Most people explained that S&P threatened to cut our rating if Malaysia failed to deliver but I think it is more than that.Fitch rating actually already delivered the same warning at the beginning of August but nobody was paying attention.
Many headwinds against us actually
- The last 4 quarters of GDP growth was driven by public sector linked and NOT private consumption!.
- Slowing export. Malaysia posted slowest trade surplus in a decade in July. Might post the first deficit since 1997 by end of this year.
- Petronas reported weaker profit, almost 30% declined YoY, putting more pressure on funding government expenses and subsidies.
- Almost 50% of FMB-KLCI components are below 200-MA.
S&P said reforms the government should look at include the introduction of a goods and services tax (GST) and subsidy cuts.
“We may raise the sovereign credit ratings if stronger growth and the government’s effort to reduce spending result in lower-than-expected deficits, as indicated in the 10th Malaysia Plan. With lower deficits, a significant reduction in government debt is possible.
Fitch also said that data clearly showed public sector-linked activity had been a key driver of GDP growth for the last four quarters alongside robust private sector activity.
It said that the ratio of federal government debt to GDP reached 51.8 per cent at end-2011 despite strong GDP growth but barring a further deterioration in the global economy, the Malaysian government should be able to meet its 2012 deficit target of 4.7 per cent of GDP.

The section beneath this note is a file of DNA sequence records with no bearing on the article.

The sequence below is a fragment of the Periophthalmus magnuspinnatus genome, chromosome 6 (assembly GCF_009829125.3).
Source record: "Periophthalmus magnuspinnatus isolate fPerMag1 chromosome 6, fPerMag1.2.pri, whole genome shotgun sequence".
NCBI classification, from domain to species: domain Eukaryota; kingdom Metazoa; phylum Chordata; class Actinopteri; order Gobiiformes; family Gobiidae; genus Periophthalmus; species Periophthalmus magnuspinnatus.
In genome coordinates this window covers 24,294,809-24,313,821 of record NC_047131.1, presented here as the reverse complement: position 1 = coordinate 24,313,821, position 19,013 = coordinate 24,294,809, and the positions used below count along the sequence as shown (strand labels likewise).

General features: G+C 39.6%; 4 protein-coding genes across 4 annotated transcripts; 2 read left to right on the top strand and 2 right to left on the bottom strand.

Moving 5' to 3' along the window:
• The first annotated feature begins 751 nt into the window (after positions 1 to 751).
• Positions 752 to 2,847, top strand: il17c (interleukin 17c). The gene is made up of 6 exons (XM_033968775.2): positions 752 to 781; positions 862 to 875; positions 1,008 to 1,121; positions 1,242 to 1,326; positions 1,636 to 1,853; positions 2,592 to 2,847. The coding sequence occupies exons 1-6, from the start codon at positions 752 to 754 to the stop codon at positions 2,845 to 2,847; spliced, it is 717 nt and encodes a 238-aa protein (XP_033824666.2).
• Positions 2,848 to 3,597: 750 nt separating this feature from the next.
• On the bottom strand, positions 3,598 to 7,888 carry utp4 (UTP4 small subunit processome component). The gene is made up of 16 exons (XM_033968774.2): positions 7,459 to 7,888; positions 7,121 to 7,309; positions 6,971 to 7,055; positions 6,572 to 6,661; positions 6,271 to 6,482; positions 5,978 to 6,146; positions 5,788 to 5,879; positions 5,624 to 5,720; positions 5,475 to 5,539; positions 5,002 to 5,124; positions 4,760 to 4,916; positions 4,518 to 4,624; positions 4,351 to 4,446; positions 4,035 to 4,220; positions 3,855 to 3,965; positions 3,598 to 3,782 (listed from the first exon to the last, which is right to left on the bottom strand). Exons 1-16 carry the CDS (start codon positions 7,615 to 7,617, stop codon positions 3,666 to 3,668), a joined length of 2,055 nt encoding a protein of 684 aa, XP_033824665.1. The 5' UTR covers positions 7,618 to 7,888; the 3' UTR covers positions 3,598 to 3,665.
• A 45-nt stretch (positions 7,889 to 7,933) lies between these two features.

Fitch added that improving the nation’s fiscal position would be challenging without significant reform to address the cost of fuel subsidies, broaden the fiscal revenue base, or reduce dependence on energy-linked revenues.
S&P’s latest Malaysia report appeared to echo some of those views.
The country’s moderately weak fiscal and government debt profile for the rating category constrains the sovereign rating, it said.
Putrajaya had made some moves towards cutting subsidies last year, but political pressure in the run-up to elections have relegated some of these reforms to the back of the line.
Plans to introduce GST have also been shelved because of fears that it would cost votes for the ruling Barisan Nasional (BN) government.
S&P said it believed Malaysia’s slow fiscal consolidation stems from high subsidies and the relatively weak revenue structure.
“Malaysia depends largely on petroleum-related revenues. The government has been planning to reform the subsidy system and introduce a goods and services tax.
“However, given the political sensitivities, we expect significant implementation, if any, would only be after the general election,” it said.
The agency added that for more than a decade, Malaysia’s economic growth was partially brought about by large public investments — sometimes exceeding that of the private sector — and this had adversely affected the government’s fiscal position.
“However, this pattern might be changing. For example, foreign direct investments (FDI) seem to have bottomed out. Besides, the recent rebound of private sector investments was partially due to the government’s initiatives for the Economic Transformation Programme. If the trend continues, the Malaysian economy could regain its vitality.”